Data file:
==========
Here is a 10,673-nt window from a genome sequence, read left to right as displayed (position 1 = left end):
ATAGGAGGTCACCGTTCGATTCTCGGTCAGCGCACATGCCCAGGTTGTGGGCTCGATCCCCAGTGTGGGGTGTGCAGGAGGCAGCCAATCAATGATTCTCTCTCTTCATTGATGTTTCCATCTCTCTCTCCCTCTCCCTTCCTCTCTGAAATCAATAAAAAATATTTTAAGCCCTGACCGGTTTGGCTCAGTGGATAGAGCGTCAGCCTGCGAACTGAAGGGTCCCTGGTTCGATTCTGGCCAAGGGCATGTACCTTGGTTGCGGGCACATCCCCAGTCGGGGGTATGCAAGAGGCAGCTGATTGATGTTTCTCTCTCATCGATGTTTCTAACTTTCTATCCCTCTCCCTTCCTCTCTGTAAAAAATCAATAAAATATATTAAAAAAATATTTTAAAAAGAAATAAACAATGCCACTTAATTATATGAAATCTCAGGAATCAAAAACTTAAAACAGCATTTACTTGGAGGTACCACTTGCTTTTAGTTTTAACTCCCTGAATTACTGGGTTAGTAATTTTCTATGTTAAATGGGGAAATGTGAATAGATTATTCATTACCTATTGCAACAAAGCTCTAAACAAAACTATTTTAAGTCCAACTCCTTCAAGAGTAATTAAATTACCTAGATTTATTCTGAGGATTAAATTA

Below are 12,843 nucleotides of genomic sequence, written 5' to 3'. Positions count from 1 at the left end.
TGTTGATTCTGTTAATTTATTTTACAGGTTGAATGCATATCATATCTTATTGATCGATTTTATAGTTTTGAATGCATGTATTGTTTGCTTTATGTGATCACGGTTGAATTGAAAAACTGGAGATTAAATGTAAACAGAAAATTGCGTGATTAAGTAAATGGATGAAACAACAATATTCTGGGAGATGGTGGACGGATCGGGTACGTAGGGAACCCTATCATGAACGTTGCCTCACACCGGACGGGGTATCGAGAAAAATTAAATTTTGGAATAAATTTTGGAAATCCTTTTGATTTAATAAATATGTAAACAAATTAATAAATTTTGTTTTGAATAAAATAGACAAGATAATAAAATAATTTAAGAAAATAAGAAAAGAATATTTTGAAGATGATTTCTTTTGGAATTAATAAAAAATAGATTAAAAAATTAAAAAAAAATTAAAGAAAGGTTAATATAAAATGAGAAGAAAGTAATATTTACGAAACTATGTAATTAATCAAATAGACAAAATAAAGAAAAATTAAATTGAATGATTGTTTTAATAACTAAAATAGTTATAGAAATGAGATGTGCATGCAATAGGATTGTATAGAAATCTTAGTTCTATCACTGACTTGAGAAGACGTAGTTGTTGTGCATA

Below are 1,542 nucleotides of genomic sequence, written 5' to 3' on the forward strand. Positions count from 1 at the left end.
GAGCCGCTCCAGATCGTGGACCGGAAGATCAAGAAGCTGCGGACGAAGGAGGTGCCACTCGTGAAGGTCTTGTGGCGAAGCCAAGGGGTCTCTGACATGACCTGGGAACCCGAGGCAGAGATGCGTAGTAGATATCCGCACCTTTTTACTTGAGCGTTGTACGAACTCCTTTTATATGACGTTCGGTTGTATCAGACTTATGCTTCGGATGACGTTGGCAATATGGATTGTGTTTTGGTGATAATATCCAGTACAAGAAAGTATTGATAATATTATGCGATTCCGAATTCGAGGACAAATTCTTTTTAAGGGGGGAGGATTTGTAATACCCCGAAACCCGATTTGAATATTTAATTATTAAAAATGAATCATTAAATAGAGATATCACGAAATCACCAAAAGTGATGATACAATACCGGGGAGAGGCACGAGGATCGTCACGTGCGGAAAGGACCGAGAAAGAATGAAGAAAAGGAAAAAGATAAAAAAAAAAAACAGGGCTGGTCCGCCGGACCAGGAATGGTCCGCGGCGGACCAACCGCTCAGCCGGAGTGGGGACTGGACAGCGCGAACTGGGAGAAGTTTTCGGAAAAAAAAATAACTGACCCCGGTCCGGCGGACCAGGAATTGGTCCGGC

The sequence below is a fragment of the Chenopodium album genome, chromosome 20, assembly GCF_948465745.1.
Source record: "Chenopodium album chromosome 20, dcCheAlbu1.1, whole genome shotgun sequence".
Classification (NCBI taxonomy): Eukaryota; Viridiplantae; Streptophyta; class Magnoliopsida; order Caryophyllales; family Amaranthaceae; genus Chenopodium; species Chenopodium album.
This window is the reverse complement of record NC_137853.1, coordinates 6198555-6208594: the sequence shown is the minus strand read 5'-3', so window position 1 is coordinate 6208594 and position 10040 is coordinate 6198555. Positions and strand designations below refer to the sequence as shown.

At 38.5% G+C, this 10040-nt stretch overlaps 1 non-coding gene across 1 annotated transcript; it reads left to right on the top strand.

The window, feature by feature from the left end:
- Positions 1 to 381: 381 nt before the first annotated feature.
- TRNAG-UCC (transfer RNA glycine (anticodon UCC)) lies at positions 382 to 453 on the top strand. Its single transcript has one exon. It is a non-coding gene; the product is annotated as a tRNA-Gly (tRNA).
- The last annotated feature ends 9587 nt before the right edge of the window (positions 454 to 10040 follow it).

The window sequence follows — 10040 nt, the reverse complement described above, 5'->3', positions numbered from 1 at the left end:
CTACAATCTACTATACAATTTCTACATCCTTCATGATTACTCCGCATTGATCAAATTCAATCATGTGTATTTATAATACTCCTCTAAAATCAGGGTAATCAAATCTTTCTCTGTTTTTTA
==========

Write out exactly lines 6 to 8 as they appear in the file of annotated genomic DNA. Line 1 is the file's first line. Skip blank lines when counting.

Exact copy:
GAGCCGCTCCAGATCGTGGACCGGAAGATCAAGAAGCTGCGGACGAAGGAGGTGCCACTCGTGAAGGTCTTGTGGCGAAGCCAAGGGGTCTCTGACATGACCTGGGAACCCGAGGCAGAGATGCGTAGTAGATATCCGCACCTTTTTACTTGAGCGTTGTACGAACTCCTTTTATATGACGTTCGGTTGTATCAGACTTATGCTTCGGATGACGTTGGCAATATGGATTGTGTTTTGGTGATAATATCCAGTACAAGAAAGTATTGATAATATTATGCGATTCCGAATTCGAGGACAAATTCTTTTTAAGGGGGGAGGATTTGTAATACCCCGAAACCCGATTTGAATATTTAATTATTAAAAATGAATCATTAAATAGAGATATCACGAAATCACCAAAAGTGATGATACAATACCGGGGAGAGGCACGAGGATCGTCACGTGCGGAAAGGACCGAGAAAGAATGAAGAAAAGGAAAAAGATAAAAAAAAAAAACAGGGCTGGTCCGCCGGACCAGGAATGGTCCGCGGCGGACCAACCGCTCAGCCGGAGTGGGGACTGGACAGCGCGAACTGGGAGAAGTTTTCGGAAAAAAAAATAACTGACCCCGGTCCGGCGGACCAGGAATTGGTCCGGC

The sequence below is a fragment of the Chenopodium album genome, chromosome 20, assembly GCF_948465745.1.
Source record: "Chenopodium album chromosome 20, dcCheAlbu1.1, whole genome shotgun sequence".